Irish state pension review could lead to increases
Written by Sunniva Kolostyak
Over 70,000 pensioners in Ireland could see increases following a change to the method of calculating entitlement, according to the Irish Times.
According to the Irish paper, the minister for employment affairs and social protection, Regina Doherty, said on Thursday that she had included enabling legislation for the new total contributions approach to assessing state pension entitlement in the Social Welfare Bill.
The legislation was included in the bill, which was approved by the cabinet this week, to hasten the changes for anyone who reached pension age on or after 1 September 2012, Doherty said.
This group of pensioners were awarded less than maximum rate, on post-budget 2012 rate bands. The range of bands introduced in 2012 caused a reduction in pensions paid to people who had not paid sufficient PRSI over their working lives to qualify for a maximum pension payout.
The Irish Times said the department started sending out letters to the affected pensioners this week to explain the review process, as well as letting them know that the department will contact them directly with the outcome of their individual review.
To ensure a swift process, additional staff had been recruited to examine the PRSI records of the pensioners affected and to conduct the actual individual reviews, according to Doherty.
She said: “I am delighted to report that we are moving to make the necessary changes as fast as possible to ensure a speedy review outcome for all the pensioners involved.”
Anyone moved to a higher pension rate will have their payment backdated to March 2018. If the calculation shows a lower pension than currently being paid out, the pensioner will continue to receive payments at their current level.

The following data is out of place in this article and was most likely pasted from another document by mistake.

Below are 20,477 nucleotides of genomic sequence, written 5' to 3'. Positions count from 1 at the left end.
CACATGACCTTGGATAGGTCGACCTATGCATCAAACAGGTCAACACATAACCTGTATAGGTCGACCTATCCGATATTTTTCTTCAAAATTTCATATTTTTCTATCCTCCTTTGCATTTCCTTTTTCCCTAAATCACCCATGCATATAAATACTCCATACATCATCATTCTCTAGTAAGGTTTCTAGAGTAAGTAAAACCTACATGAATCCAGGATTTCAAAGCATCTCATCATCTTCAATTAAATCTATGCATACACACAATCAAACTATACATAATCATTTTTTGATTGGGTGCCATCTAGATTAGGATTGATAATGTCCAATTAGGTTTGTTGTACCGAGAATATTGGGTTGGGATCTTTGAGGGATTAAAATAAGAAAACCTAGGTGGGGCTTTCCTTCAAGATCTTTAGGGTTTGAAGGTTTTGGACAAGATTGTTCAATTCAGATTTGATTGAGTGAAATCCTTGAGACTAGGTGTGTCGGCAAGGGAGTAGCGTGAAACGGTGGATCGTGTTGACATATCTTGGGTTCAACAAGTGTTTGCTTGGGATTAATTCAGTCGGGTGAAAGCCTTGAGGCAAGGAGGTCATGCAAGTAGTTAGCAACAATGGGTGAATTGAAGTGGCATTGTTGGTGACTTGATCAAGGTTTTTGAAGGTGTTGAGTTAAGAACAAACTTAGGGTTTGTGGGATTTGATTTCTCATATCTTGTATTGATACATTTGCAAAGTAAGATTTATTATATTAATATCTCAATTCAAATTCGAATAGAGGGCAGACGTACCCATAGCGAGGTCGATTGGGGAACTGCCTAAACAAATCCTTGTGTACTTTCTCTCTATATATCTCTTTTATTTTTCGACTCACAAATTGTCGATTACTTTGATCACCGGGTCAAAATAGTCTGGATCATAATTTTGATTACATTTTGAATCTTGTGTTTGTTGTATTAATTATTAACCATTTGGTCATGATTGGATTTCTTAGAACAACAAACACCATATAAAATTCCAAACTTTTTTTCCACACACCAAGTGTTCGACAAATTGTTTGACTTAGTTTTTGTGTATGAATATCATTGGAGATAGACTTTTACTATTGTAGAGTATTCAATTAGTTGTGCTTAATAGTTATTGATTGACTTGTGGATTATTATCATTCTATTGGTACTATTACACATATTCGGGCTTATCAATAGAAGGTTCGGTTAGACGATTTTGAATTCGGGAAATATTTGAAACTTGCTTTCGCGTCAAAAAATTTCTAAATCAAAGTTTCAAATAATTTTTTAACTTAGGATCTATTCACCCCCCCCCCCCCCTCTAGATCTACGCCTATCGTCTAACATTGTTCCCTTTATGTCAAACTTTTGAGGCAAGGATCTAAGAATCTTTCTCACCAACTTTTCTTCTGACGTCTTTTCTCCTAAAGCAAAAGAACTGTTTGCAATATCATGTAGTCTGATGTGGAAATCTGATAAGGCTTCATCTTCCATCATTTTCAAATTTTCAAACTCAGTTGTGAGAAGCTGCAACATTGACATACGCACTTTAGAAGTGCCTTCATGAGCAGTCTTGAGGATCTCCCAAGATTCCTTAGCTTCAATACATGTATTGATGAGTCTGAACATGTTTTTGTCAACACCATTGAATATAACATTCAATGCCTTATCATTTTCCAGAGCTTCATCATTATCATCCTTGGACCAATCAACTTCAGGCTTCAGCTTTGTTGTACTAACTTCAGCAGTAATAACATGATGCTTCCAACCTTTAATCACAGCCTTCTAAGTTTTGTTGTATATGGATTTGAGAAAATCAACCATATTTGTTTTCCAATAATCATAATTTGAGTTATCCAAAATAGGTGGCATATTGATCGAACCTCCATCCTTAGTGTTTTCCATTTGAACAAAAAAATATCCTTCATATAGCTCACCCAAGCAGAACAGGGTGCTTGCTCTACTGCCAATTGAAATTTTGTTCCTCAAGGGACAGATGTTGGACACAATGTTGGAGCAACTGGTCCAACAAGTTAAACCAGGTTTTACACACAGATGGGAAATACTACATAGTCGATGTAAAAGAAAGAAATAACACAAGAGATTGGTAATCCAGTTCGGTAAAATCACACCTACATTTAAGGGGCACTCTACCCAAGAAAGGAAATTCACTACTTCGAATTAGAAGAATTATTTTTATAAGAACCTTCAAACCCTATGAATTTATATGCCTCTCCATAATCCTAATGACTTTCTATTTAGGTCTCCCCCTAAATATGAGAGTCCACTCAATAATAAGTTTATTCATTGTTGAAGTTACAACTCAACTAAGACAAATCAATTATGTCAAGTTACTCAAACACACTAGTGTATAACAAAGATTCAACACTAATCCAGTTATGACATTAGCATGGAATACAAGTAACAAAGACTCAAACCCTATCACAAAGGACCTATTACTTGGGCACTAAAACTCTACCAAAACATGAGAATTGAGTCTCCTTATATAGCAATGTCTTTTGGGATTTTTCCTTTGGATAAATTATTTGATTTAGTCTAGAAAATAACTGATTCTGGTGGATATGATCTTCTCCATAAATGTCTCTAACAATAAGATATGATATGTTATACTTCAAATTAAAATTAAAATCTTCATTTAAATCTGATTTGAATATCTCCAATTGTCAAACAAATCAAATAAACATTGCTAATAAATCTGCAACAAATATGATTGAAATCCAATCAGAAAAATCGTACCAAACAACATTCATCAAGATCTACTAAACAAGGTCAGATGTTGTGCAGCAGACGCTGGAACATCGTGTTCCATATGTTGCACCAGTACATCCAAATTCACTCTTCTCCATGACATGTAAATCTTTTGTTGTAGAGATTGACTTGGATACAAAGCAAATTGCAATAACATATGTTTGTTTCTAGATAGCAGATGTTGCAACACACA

“No pensioner will be worse off as a result of this review and I would expect that many will be positively impacted by the recalculation,” the minister said, according to the newspaper.
The new regime will be used to assess entitlement for everyone retiring after its introduction in 2020.
The Irish Times said the system is flawed, as the “total contributions approach” will work off the basis that 40 years of contributions will guarantee a full pension, regardless of the working life length, removing averaging. It will also allow credits for new home-caring periods to take account of time spent out of the workplace for parenting or caring duties.
This means that if someone arrived in Ireland aged 55 and worked for 10 years, they would meet the minimum criterion of 520 PRSI ‘stamps’ and qualify for the top weekly pension payment.
“However, if you started work at 17 and worked for 30 years – taking time out to rear a family or travel – your annual average, and therefore your weekly pension, would be lower even though you had contributed far more in social insurance,” the newspaper wrote.